How does the Bank of Canada decide to raise or lower interest rates?
Borrowers, realtors, potential home buyers, and everyone else looking at the real estate market are all keeping an eye on the Bank of Canada’s decisions whether to raise interest rates, and by how much.
The key rate set by the Bank of Canada controls the cheapest cost of borrowing for banks, which in turn set’s the rate at which other financial firms can lend and borrow money. Lowering rates means capital is cheaper to borrow and money flows more freely through the economy. Conversely, raising rates makes debt less attractive, slows the flow of capital, and increases the return of bonds, GICs and savings accounts.
We know that interest rates are the primary tool with which the Bank of Canada attempts to control the economy, but how do they determine when to raise or lower rates, and by how much?
Recommended reading: Key terms from the Bank of Canada interest rate announcements
Let’s take a look at all of the factors that impact the Bank of Canada’s interest rate decisions.
Why is the Bank of Canada raising interest rates?
According to the Bank of Canada themselves their main goal is “to promote the economic and financial welfare of Canada.” and “to regulate credit and currency in the best interests of the economic life of the nation.”.
While this is a very broad goal that is open to interpretation, in practice the main goal of the Bank of Canada has been to keep the economy running strong while keeping inflation under a generally agreed upon target of 2% annually.
Inflation is a hotly debated topic and there isn’t agreement on the exact causes, with some arguing that currency creation from the central bank plays a large role, and others citing increased government spending, among a host of other factors. What is clear is that Canada has been facing an unsustainably high level of inflation in recent years, with the consumer price index (CPI) increasing a massive 6.8% in 2022. At that rate, the price of goods would double nearly every 10 years.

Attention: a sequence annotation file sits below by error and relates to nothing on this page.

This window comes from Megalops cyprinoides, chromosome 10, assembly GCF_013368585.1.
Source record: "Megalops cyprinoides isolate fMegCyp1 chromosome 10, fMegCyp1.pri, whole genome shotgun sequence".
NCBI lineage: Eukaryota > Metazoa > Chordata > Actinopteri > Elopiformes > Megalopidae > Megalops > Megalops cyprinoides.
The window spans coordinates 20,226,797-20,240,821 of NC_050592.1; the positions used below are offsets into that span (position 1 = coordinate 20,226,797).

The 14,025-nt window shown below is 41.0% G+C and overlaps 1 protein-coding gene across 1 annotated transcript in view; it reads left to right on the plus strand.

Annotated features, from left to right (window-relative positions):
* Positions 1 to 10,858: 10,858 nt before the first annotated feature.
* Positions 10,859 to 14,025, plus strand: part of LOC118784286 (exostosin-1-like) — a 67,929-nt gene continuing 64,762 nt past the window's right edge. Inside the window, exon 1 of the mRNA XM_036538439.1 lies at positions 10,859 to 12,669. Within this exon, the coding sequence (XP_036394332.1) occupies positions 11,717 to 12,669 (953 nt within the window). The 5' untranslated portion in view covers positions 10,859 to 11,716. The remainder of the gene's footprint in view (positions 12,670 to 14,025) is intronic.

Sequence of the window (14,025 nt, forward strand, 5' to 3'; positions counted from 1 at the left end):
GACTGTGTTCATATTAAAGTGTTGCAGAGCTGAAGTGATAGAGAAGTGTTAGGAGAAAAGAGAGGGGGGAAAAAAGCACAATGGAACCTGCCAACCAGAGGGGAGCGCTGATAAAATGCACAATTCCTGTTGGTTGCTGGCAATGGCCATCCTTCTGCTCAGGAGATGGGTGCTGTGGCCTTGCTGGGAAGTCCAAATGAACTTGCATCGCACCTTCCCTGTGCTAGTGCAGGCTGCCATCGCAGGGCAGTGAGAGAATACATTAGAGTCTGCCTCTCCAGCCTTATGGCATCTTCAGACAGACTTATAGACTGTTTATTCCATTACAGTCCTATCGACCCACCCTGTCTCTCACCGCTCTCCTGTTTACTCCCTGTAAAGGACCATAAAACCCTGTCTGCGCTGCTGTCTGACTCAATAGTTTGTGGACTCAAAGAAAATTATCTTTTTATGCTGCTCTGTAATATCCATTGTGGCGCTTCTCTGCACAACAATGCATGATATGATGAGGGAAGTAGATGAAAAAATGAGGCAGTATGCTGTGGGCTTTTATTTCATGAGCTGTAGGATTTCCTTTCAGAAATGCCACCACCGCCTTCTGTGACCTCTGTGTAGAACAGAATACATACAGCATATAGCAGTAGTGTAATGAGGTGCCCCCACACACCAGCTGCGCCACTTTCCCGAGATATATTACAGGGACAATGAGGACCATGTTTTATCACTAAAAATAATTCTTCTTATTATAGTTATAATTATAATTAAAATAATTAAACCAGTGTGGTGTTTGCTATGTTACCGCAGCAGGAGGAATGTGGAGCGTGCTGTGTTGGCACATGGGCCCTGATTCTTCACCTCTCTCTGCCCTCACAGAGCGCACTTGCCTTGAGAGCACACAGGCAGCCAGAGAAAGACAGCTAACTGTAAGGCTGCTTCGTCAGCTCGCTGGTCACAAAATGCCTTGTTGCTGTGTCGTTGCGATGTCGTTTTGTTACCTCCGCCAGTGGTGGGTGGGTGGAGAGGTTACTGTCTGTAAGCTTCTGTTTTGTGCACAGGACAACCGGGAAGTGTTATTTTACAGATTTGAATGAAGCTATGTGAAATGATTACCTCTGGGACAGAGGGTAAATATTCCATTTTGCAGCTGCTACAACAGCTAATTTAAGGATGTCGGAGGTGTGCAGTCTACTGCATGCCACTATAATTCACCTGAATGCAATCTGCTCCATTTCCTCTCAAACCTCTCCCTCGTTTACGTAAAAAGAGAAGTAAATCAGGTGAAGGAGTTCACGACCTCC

While deflation can lead to a stagnating economy and loss of businesses and jobs, high inflation has been known to devastate economies, lead to political unrest, loss of homes, and worse.
With inflation as high as it is currently, the Bank of Canada’s top priority is bringing the rate of inflation back down to their target of 2%, and their main tool is raising interest rates.
Why does raising interest rates lower inflation?
While the causes for inflation are hotly debated, it is clear that increasing interest rates, and therefore making it more expensive to borrow money, is an effective way to curb inflation.
When borrowing money is cheap, the demand for goods increases. Business owners will raise prices if demand goes up until a new equilibrium price and quantity point is established. If interest rates are high however, it decreases demand. Capital is more expensive so people take out less loans, and increasingly choose to save their money in assets such as bonds and GICs which provide increasingly attractive returns. When inflation is high, there are feedback loops that increase the cost of goods further. For example, if you know that the price of something will be more costly tomorrow than it is today, you should buy it now rather than wait till your savings are devalued further, and thus demand is increased, adding further inflationary pressure.